But markets are most focused on what the Fed will say about reducing its balance sheet. Janet Yellen has signaled the central bank could begin unwinding the $4.5 trillion of bonds it holds this year, and investors are looking for more details as to when and how that process will begin.

    On set Jeffrey Cleveland, Chief Economist at Payden & Rygel says the 5 major central banks have $20 trillion plus of assets on their balance sheet.

    He says the Fed will simply give the assets back to the U.S. Treasury as it looks to wind down its bulging balance sheet.

    On the U.S. economy, Cleveland says wage increases are coming and the labor market is in a very healthy place with very low levels of layoffs. 

    Jeffrey Cleveland, Chief Economist at Payden & Rygel 

  • Recent weakness in oil demand growth is likely to prove transitory, according to the IEA's June market report. The agency saw global stocks remaining "stubbornly high,"  while forecasting a modest demand acceleration in 2018 to 99.3 million barrels per day.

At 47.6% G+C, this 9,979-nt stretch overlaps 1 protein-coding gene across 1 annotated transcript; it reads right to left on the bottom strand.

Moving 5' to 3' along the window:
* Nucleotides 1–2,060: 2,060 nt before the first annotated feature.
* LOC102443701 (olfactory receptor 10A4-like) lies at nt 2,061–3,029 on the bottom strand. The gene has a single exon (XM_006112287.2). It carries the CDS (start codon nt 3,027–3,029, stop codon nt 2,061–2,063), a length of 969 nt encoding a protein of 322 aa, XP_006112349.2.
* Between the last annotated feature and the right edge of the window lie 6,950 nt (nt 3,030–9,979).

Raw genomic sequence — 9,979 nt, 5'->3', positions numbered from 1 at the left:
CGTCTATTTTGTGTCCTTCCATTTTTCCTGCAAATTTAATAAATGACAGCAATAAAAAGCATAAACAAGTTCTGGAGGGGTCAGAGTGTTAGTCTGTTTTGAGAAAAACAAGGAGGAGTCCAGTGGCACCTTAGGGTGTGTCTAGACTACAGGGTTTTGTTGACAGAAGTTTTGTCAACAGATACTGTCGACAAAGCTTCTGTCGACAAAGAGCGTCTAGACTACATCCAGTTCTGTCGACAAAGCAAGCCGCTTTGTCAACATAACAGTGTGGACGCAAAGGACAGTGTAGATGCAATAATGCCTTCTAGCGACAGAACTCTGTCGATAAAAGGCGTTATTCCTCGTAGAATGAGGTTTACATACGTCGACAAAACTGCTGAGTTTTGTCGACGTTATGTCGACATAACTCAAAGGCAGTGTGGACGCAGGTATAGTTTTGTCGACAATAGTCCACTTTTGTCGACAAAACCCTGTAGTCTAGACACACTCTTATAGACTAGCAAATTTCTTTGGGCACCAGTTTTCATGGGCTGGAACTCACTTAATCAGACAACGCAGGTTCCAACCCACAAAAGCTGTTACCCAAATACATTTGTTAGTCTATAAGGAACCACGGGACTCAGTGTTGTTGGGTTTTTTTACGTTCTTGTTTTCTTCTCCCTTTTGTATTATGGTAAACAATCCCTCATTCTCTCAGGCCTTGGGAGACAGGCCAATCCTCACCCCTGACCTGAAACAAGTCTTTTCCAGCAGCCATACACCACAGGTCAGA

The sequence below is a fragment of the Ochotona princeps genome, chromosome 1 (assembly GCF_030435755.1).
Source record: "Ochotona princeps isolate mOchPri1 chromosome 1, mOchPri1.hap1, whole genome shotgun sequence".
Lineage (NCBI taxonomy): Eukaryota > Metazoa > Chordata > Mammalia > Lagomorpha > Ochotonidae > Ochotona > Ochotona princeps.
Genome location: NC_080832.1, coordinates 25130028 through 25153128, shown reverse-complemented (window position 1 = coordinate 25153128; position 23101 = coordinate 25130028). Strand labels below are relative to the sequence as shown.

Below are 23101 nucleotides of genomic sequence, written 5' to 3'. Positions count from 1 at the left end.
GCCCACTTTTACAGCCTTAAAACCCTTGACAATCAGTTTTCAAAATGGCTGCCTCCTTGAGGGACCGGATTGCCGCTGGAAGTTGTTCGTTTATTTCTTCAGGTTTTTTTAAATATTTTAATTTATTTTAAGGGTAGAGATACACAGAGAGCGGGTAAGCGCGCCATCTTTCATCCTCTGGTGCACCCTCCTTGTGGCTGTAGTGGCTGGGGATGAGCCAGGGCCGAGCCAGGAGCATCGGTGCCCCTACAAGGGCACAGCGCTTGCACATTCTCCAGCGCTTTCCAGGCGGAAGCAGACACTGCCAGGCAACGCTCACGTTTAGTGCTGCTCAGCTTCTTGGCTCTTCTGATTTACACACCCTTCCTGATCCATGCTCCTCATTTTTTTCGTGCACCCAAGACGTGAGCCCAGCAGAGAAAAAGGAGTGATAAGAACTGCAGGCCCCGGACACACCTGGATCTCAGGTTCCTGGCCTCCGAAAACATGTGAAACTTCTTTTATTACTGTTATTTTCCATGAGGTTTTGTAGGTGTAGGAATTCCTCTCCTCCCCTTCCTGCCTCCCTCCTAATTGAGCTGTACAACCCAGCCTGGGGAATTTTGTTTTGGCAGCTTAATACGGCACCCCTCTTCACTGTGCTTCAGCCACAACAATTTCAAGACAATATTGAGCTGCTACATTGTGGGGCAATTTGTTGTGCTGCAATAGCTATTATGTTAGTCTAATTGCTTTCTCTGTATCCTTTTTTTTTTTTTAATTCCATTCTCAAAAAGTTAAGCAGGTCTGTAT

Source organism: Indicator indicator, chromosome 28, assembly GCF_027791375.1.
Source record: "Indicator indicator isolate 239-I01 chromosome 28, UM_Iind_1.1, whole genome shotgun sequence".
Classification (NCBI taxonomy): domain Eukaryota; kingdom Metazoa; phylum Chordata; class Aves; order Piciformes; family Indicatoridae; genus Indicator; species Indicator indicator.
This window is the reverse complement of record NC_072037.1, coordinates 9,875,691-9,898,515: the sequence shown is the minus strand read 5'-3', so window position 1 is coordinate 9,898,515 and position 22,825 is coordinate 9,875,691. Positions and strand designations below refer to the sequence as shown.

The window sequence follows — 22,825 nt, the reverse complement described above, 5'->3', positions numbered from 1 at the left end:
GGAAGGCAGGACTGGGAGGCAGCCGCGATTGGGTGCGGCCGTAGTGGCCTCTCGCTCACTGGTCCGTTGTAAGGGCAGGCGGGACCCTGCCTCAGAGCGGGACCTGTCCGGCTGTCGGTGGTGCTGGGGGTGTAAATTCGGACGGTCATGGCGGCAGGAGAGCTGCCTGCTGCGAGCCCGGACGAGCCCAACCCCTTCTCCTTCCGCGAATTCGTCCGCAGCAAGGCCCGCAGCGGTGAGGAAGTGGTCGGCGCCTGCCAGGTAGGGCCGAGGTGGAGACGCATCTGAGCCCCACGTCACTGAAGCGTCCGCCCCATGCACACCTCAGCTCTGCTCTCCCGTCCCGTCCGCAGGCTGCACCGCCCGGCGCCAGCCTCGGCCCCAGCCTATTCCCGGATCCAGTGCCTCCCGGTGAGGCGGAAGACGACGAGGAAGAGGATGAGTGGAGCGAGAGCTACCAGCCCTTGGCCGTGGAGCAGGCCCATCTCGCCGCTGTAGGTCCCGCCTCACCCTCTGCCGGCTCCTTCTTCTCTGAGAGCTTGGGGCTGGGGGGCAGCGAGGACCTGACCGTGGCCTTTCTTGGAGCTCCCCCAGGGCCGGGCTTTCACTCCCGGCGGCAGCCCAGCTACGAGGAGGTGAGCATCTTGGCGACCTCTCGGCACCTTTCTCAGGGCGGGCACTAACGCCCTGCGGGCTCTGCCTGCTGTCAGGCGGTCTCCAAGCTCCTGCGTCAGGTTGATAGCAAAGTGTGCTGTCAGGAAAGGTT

That release prompting a sell-off in oil which has pared to an extent by 09:20 a.m. London time.

    OPEC crude output rose by 290 thousand barrels per day in May to 32.08 million barrels a day, the highest level seen so far this year. This is due to comebacks in Libya and Nigeria, which are exempt from supply cuts, IEA noted.

    “Output from members bound by the production deal edged lower, which kept year-to-date compliance strong at 96 percent,” the report said.

    Global oil supply also increased by 585 thousand barrels per day in May to 96.69 million barrels a day, the IEA report also showed.

    As a result, output grew from a year ago by 1.25 million barrels a day, the highest annual increase since February 2016. 
  • Shares in Swedish measurement technology firm, Hexagon, have a hit a record high on the back of reports the company is considering putting itself up for sale. The Wall Street Journal is reporting that the potential acquisition would value Hexagon at around $20 billion.